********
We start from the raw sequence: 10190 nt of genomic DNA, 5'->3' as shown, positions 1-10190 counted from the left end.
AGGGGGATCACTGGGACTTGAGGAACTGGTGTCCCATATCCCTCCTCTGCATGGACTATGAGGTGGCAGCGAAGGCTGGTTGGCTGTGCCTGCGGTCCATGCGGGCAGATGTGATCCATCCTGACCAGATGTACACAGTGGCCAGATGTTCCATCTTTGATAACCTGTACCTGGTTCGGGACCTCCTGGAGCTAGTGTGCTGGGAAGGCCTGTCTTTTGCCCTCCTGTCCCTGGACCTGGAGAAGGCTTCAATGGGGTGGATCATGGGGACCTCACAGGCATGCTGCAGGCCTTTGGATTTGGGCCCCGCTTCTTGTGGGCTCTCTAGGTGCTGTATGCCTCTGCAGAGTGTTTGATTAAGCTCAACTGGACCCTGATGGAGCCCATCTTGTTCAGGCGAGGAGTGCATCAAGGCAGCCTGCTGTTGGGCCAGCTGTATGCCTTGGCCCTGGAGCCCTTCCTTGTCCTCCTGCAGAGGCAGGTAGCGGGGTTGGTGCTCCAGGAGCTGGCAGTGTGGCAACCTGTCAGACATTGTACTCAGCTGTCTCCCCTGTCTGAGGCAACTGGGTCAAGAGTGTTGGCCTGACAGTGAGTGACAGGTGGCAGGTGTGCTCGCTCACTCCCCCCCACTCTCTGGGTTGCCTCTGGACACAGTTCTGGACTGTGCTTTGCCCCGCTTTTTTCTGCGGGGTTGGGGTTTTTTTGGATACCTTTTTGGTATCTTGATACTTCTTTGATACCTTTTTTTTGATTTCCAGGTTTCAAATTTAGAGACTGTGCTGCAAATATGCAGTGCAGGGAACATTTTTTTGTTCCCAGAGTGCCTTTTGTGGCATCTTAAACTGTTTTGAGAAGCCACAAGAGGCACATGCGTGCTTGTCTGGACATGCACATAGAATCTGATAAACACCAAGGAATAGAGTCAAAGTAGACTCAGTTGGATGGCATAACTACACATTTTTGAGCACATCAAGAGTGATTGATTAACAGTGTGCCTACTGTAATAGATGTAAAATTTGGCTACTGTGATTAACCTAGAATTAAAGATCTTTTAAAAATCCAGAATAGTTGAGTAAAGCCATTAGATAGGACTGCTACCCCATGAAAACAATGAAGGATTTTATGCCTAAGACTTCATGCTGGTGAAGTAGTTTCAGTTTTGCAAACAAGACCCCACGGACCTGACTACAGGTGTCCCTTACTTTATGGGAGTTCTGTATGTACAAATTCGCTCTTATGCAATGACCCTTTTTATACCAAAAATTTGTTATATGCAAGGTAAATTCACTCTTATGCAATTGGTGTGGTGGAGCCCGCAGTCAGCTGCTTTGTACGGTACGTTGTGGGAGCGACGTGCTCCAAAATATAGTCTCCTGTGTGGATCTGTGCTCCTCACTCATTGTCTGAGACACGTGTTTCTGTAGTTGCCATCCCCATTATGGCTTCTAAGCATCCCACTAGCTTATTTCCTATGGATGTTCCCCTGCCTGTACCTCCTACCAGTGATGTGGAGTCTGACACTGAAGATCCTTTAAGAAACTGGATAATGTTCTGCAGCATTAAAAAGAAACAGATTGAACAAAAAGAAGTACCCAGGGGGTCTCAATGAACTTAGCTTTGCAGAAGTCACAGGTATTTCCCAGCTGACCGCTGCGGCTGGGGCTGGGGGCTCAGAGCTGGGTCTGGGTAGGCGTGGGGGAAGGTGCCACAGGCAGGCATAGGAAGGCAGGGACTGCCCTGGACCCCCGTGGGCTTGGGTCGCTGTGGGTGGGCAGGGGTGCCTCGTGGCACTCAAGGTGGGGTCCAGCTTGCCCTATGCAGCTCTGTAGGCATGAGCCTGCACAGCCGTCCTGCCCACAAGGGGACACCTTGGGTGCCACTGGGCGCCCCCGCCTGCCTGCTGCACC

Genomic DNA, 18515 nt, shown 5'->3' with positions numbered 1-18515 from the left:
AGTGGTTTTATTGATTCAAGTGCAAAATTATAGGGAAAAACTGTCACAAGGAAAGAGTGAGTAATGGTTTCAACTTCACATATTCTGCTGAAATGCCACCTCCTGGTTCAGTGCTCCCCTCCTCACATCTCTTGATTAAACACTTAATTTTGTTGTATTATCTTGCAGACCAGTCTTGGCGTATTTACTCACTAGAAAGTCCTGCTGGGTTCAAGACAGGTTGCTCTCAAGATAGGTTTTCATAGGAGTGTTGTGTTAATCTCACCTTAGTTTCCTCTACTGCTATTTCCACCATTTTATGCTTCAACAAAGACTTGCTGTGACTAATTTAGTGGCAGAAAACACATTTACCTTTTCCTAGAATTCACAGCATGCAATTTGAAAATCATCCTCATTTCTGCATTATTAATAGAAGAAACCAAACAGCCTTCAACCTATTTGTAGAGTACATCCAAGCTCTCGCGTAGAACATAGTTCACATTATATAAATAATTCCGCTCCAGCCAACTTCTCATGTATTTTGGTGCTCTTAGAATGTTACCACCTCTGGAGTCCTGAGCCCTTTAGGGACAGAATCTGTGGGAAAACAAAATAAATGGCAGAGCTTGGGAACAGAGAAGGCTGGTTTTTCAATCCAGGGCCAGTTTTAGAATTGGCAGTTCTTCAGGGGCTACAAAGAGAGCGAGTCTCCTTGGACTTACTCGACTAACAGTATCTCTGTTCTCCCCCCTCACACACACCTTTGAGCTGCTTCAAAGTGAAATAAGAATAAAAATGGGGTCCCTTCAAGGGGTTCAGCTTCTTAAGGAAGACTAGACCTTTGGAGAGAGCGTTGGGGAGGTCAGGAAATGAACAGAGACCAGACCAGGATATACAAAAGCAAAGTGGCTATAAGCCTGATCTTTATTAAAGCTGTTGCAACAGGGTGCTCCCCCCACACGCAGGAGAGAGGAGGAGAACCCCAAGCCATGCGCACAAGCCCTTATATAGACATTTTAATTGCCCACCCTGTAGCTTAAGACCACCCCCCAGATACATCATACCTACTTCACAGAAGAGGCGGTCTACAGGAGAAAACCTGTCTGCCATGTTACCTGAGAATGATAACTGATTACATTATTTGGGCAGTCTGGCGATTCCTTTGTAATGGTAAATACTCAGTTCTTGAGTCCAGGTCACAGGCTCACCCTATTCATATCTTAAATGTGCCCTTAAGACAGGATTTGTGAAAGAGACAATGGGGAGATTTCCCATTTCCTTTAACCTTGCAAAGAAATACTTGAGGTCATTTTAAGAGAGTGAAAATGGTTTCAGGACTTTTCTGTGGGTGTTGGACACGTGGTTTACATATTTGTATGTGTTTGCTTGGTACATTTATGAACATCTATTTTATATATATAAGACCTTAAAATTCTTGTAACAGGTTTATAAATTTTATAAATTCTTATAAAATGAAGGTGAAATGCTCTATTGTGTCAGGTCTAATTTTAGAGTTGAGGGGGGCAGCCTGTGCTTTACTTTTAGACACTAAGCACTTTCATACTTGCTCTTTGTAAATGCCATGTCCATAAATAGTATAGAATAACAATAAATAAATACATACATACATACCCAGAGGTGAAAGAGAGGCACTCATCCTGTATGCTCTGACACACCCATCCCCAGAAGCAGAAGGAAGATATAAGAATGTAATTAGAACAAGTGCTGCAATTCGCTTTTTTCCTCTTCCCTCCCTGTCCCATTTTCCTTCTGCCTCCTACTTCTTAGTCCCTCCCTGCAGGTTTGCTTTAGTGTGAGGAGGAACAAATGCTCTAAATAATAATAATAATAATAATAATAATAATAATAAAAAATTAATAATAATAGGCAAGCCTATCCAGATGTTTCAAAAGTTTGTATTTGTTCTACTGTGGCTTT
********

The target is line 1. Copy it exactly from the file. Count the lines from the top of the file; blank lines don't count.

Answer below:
We start from the raw sequence: 10190 nt of genomic DNA, 5'->3' as shown, positions 1-10190 counted from the left end.